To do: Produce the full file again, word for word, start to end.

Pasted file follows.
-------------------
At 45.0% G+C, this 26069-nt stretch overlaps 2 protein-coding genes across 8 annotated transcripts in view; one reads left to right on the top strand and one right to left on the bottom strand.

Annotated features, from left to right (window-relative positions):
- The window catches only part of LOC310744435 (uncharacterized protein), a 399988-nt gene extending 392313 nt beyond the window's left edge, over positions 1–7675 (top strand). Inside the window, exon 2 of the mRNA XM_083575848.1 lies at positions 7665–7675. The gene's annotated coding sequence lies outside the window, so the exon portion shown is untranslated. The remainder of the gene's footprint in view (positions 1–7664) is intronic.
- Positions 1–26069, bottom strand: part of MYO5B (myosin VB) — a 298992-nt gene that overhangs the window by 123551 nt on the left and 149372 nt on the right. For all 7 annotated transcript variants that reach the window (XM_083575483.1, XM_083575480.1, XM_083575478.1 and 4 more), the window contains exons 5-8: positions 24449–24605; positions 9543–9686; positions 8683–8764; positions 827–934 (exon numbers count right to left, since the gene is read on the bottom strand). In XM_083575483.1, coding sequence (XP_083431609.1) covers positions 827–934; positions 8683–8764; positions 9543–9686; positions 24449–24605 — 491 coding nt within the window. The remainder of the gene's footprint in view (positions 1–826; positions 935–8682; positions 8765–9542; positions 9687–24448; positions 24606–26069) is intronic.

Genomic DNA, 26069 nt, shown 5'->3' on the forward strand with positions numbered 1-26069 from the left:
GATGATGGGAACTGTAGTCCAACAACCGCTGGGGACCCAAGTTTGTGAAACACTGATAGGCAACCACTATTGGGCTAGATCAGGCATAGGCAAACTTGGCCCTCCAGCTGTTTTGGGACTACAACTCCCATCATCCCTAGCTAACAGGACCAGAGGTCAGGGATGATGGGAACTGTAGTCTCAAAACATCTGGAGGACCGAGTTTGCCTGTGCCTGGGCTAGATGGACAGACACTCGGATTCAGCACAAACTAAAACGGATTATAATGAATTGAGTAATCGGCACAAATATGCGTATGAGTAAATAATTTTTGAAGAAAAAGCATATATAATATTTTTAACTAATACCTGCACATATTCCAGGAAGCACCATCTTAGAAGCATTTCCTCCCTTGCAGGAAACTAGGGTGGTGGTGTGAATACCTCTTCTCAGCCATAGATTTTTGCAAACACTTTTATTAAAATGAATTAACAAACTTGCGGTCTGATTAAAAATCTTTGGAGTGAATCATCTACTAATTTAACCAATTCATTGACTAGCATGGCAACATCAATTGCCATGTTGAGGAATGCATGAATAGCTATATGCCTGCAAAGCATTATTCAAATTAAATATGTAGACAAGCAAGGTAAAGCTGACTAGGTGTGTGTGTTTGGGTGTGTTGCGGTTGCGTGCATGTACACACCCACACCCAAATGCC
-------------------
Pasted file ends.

At 45.0% G+C, this 26069-nt stretch overlaps 2 protein-coding genes across 8 annotated transcripts in view; one reads left to right on the top strand and one right to left on the bottom strand.

Annotated features, from left to right (window-relative positions):
- The window catches only part of LOC310744435 (uncharacterized protein), a 399988-nt gene extending 392313 nt beyond the window's left edge, over positions 1–7675 (top strand). Inside the window, exon 2 of the mRNA XM_083575848.1 lies at positions 7665–7675. The gene's annotated coding sequence lies outside the window, so the exon portion shown is untranslated. The remainder of the gene's footprint in view (positions 1–7664) is intronic.
- Positions 1–26069, bottom strand: part of MYO5B (myosin VB) — a 298992-nt gene that overhangs the window by 123551 nt on the left and 149372 nt on the right. For all 7 annotated transcript variants that reach the window (XM_083575483.1, XM_083575480.1, XM_083575478.1 and 4 more), the window contains exons 5-8: positions 24449–24605; positions 9543–9686; positions 8683–8764; positions 827–934 (exon numbers count right to left, since the gene is read on the bottom strand). In XM_083575483.1, coding sequence (XP_083431609.1) covers positions 827–934; positions 8683–8764; positions 9543–9686; positions 24449–24605 — 491 coding nt within the window. The remainder of the gene's footprint in view (positions 1–826; positions 935–8682; positions 8765–9542; positions 9687–24448; positions 24606–26069) is intronic.

Genomic DNA, 26069 nt, shown 5'->3' on the forward strand with positions numbered 1-26069 from the left:
GATGATGGGAACTGTAGTCCAACAACCGCTGGGGACCCAAGTTTGTGAAACACTGATAGGCAACCACTATTGGGCTAGATCAGGCATAGGCAAACTTGGCCCTCCAGCTGTTTTGGGACTACAACTCCCATCATCCCTAGCTAACAGGACCAGAGGTCAGGGATGATGGGAACTGTAGTCTCAAAACATCTGGAGGACCGAGTTTGCCTGTGCCTGGGCTAGATGGACAGACACTCGGATTCAGCACAAACTAAAACGGATTATAATGAATTGAGTAATCGGCACAAATATGCGTATGAGTAAATAATTTTTGAAGAAAAAGCATATATAATATTTTTAACTAATACCTGCACATATTCCAGGAAGCACCATCTTAGAAGCATTTCCTCCCTTGCAGGAAACTAGGGTGGTGGTGTGAATACCTCTTCTCAGCCATAGATTTTTGCAAACACTTTTATTAAAATGAATTAACAAACTTGCGGTCTGATTAAAAATCTTTGGAGTGAATCATCTACTAATTTAACCAATTCATTGACTAGCATGGCAACATCAATTGCCATGTTGAGGAATGCATGAATAGCTATATGCCTGCAAAGCATTATTCAAATTAAATATGTAGACAAGCAAGGTAAAGCTGACTAGGTGTGTGTGTTTGGGTGTGTTGCGGTTGCGTGCATGTACACACCCACACCCAAATGCC